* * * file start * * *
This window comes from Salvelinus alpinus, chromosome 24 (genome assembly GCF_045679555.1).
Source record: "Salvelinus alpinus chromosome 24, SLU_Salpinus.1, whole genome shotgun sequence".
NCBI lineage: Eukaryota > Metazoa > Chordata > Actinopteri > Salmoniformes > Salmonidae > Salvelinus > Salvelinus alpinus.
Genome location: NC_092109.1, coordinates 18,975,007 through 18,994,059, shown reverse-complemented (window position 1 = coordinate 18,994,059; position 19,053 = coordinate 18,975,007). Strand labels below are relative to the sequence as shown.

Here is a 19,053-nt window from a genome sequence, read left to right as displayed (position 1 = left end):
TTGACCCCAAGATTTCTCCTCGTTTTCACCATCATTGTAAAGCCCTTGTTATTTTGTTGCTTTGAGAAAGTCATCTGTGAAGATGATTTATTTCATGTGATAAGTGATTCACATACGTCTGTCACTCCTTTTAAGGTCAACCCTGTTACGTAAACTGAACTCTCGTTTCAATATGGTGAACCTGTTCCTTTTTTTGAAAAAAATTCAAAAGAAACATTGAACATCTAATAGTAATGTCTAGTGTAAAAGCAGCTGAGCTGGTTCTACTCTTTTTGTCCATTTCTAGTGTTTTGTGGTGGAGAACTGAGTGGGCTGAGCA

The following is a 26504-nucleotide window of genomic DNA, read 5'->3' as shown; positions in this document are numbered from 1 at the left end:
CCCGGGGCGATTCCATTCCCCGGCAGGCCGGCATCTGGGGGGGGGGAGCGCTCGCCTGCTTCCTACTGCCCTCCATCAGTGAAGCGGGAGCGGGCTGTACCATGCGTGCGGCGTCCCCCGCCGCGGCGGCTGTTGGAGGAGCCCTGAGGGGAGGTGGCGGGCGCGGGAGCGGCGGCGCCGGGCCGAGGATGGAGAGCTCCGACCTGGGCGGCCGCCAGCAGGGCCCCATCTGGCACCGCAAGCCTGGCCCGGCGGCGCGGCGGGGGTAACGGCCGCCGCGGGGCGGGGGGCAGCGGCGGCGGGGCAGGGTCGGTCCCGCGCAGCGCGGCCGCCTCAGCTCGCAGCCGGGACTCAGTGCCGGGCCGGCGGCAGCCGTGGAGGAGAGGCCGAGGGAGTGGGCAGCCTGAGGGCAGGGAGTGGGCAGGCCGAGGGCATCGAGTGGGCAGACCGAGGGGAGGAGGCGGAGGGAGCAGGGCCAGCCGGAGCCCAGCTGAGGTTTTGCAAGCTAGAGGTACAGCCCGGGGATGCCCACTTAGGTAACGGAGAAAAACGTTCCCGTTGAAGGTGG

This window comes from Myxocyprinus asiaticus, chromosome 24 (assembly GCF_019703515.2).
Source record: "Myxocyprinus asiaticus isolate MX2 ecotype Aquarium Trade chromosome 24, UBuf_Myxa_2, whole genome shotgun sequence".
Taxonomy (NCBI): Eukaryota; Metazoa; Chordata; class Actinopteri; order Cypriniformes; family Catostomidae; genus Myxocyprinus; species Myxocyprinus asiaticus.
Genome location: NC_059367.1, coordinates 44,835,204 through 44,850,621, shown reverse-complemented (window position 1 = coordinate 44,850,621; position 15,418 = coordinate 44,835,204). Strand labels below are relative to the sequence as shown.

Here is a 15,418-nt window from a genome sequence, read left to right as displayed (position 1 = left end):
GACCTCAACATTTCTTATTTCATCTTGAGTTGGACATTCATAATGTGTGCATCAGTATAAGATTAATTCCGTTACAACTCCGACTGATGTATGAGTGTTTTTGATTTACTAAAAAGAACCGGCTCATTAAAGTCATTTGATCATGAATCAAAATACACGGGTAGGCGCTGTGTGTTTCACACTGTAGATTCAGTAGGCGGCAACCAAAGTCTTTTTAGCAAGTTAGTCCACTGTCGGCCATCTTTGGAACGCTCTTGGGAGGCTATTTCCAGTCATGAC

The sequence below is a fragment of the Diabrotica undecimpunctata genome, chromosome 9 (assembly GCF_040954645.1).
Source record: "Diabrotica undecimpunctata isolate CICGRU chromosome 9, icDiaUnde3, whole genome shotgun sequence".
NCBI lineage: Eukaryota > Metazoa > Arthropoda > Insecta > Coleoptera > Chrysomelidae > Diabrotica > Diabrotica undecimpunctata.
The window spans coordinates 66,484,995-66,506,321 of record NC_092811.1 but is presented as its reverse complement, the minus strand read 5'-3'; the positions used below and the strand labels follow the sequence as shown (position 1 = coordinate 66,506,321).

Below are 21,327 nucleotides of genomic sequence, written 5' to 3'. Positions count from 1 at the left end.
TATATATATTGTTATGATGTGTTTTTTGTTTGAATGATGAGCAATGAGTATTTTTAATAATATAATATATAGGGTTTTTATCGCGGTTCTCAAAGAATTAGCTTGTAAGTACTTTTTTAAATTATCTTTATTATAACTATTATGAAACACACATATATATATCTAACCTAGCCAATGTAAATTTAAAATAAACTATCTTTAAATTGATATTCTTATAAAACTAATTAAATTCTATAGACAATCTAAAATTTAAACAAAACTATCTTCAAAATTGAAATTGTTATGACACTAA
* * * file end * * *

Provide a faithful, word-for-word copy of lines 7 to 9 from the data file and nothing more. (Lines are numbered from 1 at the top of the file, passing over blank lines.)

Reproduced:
The following is a 26504-nucleotide window of genomic DNA, read 5'->3' as shown; positions in this document are numbered from 1 at the left end:
CCCGGGGCGATTCCATTCCCCGGCAGGCCGGCATCTGGGGGGGGGGAGCGCTCGCCTGCTTCCTACTGCCCTCCATCAGTGAAGCGGGAGCGGGCTGTACCATGCGTGCGGCGTCCCCCGCCGCGGCGGCTGTTGGAGGAGCCCTGAGGGGAGGTGGCGGGCGCGGGAGCGGCGGCGCCGGGCCGAGGATGGAGAGCTCCGACCTGGGCGGCCGCCAGCAGGGCCCCATCTGGCACCGCAAGCCTGGCCCGGCGGCGCGGCGGGGGTAACGGCCGCCGCGGGGCGGGGGGCAGCGGCGGCGGGGCAGGGTCGGTCCCGCGCAGCGCGGCCGCCTCAGCTCGCAGCCGGGACTCAGTGCCGGGCCGGCGGCAGCCGTGGAGGAGAGGCCGAGGGAGTGGGCAGCCTGAGGGCAGGGAGTGGGCAGGCCGAGGGCATCGAGTGGGCAGACCGAGGGGAGGAGGCGGAGGGAGCAGGGCCAGCCGGAGCCCAGCTGAGGTTTTGCAAGCTAGAGGTACAGCCCGGGGATGCCCACTTAGGTAACGGAGAAAAACGTTCCCGTTGAAGGTGG

This window comes from Myxocyprinus asiaticus, chromosome 24 (assembly GCF_019703515.2).